7. If at all possible, come to the RTR at Quartzsite, you’ll find a tribe and build confidence and learn so much.  While you’re there, it’s very likely you can get one of the jobs I describe.

You can do this!


I’m making Videos on my good friends James YouTube Channel. See them here:

https://www.youtube.com/cheaprvliving

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Bob
About

I've been a full-time VanDweller for 12 years and I love it. I hope to never live in a house again!

75 comments on “Vandwelling: A Path to Escape Society’s Abuse
  1. Mike says:

    at-a-boy Bob, Way to nail it. For every person you help to freedom,
    an angel gets their wings. Its commonplace these days to self-abuse,
    the largest sickness on earth no doubt. Thanks for leaving a light on
    in all the darkness. your friend, Mike.

  2. Steve says:

    Bob, I am glad that you listed the 7 guidelines and suggestions of gradually getting and transitioning to the vehicle living lifestyle. Especially about getting a savings of at least $3,000 to $5,000 before starting out, as well as taking test trips in the vehicle you intend to use to live in or out of. It’s easy to live vicariously through others such as yourself with rose colored glasses thinking it is just so easy and a utopia.

    If someone just walks away from everything in their lives such as their house, apt, job, family, and support system without planning ahead and testing out what the lifestyle is about they could wind up in big trouble after burning all their bridges. I know I have tested the waters in different modes of living in a vehicle and they didn’t work out for me. I am very glad that I was able to come back to the comfort and security of a normal home again. This has given me the chance to test out and try other modes of abodes to see if they will be my just right area.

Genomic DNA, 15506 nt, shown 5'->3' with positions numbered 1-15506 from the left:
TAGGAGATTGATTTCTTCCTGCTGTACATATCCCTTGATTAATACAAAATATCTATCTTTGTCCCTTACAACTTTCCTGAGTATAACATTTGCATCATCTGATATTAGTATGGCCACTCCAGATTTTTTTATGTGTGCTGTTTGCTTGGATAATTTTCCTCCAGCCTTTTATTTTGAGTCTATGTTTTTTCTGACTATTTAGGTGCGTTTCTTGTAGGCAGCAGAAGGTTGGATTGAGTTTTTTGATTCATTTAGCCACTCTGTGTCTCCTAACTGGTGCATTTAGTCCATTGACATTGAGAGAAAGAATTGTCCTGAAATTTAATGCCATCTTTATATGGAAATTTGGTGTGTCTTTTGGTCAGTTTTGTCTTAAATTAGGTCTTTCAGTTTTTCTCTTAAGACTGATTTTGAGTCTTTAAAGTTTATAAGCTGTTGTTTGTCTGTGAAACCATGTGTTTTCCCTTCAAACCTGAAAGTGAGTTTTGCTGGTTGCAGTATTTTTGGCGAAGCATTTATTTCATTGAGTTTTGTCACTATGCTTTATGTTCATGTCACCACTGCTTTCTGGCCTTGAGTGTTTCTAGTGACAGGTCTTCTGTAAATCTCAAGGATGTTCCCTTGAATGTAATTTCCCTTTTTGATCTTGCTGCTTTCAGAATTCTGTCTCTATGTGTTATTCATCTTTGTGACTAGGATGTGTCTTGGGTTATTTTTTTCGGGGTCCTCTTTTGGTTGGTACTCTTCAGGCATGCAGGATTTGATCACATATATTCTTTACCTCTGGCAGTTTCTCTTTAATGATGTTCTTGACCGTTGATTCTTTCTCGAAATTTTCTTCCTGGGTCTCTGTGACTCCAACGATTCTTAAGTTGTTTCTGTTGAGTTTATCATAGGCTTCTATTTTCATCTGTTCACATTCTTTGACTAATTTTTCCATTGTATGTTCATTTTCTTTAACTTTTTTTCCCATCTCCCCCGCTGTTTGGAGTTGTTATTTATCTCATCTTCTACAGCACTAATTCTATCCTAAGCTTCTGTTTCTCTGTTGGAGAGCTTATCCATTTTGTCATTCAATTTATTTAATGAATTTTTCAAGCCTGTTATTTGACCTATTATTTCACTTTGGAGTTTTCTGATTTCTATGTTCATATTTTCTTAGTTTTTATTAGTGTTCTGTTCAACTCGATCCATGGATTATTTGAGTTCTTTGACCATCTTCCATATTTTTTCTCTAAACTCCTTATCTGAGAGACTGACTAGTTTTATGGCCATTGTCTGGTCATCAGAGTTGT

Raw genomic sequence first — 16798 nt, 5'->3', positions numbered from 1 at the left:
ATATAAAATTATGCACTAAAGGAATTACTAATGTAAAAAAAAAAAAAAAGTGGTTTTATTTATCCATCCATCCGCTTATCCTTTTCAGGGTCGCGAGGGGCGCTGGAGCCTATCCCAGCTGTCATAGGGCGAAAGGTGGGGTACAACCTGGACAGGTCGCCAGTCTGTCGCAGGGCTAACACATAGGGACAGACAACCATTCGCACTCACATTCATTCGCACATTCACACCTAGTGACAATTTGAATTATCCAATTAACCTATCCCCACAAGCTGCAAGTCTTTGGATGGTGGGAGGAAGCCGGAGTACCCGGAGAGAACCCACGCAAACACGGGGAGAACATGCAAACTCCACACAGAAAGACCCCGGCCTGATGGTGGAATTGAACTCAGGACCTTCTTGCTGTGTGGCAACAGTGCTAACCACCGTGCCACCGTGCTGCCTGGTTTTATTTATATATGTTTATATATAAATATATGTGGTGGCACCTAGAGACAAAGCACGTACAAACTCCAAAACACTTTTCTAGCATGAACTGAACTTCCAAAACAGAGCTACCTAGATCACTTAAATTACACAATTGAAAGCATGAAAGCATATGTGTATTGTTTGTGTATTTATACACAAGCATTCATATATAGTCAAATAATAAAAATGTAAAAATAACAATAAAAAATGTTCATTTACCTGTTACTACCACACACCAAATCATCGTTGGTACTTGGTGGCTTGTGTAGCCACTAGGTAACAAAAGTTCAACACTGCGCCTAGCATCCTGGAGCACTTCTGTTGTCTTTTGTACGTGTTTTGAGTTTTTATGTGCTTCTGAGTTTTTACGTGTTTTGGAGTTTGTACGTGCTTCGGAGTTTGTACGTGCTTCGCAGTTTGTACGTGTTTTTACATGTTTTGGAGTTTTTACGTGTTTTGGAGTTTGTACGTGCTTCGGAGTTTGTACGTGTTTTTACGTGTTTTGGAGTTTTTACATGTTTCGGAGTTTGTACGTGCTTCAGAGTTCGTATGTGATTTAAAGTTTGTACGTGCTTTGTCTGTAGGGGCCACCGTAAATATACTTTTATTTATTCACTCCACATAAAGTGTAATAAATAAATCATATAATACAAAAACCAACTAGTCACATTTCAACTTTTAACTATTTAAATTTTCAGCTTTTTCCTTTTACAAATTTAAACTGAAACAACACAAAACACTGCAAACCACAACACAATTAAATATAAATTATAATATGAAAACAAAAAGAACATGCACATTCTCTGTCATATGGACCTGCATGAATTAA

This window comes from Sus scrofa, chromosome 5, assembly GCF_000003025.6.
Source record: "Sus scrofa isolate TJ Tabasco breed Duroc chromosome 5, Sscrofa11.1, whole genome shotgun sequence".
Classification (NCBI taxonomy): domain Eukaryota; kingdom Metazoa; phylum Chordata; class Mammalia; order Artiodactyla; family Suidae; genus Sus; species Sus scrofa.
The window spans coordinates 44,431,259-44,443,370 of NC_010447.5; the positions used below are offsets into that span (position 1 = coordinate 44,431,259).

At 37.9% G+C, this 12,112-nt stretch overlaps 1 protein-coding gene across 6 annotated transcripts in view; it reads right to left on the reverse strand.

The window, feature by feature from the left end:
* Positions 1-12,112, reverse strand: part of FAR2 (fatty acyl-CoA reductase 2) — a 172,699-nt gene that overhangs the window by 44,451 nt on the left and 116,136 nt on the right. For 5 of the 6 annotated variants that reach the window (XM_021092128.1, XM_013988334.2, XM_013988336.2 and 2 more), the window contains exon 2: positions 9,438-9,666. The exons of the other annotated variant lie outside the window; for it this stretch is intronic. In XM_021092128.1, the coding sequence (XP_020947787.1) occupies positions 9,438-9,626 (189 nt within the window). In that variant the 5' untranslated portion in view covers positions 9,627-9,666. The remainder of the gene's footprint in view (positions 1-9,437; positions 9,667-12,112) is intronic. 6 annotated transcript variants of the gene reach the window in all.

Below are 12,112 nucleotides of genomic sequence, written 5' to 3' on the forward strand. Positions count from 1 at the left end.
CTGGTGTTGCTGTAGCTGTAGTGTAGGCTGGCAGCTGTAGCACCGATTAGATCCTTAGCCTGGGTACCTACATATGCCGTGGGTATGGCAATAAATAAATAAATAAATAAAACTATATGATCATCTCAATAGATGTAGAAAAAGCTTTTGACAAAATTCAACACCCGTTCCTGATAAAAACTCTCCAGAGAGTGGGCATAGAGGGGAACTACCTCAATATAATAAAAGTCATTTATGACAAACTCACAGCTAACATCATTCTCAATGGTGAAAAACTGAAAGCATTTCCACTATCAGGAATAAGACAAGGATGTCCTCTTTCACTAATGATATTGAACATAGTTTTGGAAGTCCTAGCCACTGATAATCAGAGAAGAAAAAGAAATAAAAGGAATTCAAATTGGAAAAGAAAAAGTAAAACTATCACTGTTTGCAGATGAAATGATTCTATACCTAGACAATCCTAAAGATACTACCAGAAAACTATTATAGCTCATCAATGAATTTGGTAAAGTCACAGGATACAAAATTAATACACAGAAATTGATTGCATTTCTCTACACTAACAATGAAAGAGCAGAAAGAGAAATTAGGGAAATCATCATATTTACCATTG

What has really helped me recently also was the post Almost There made in answer to my thread on what size cargo trailer to choose. That really opened my eyes and I think everyone that is preparing to start out on this should read. Here is a link to the page
    https://www.cheaprvliving.com/forums/Thread-Which-size-cargo-trailer-is-best?page=5

    I like this blog post of yours……I think what you are saying is get out of the rat race but be prepared and get some hands on experience first and use common sense.

  3. Cae says:

    There seems to be a growing rejection of the “American Dream”. Perhaps George Carlin was on to something when he said, ” they call it a dream because you have to be asleep to believe it.”
    This dream is now built upon so much stress from employment instability, immense personal debt and other negative factors …that it’s started to morph into a nightmare for many people. The logical reaction is to reduce this state of massive discomfort.

    • Bob Bob says:

      Cae, I think that’s the bottom line, it truly is a nightmare. Until the turn of the century, there really was a good life waiting for you at the end of your working life, but anymore that’s gone! Not only is today just barely tolerable, the future appears to be a nightmare of worse misery.
      Bob

  4. Tom says:

    I am starting to fear that as us boomer hit the road for many reasons the feds are going to start charging for everything to thin out the herd and have the funds to mitigate the shear numbers that are about to overrun the boon docking life style in the free western states.It is going to cost more money than many think and planning and thrift are the first steps to making it a life choice.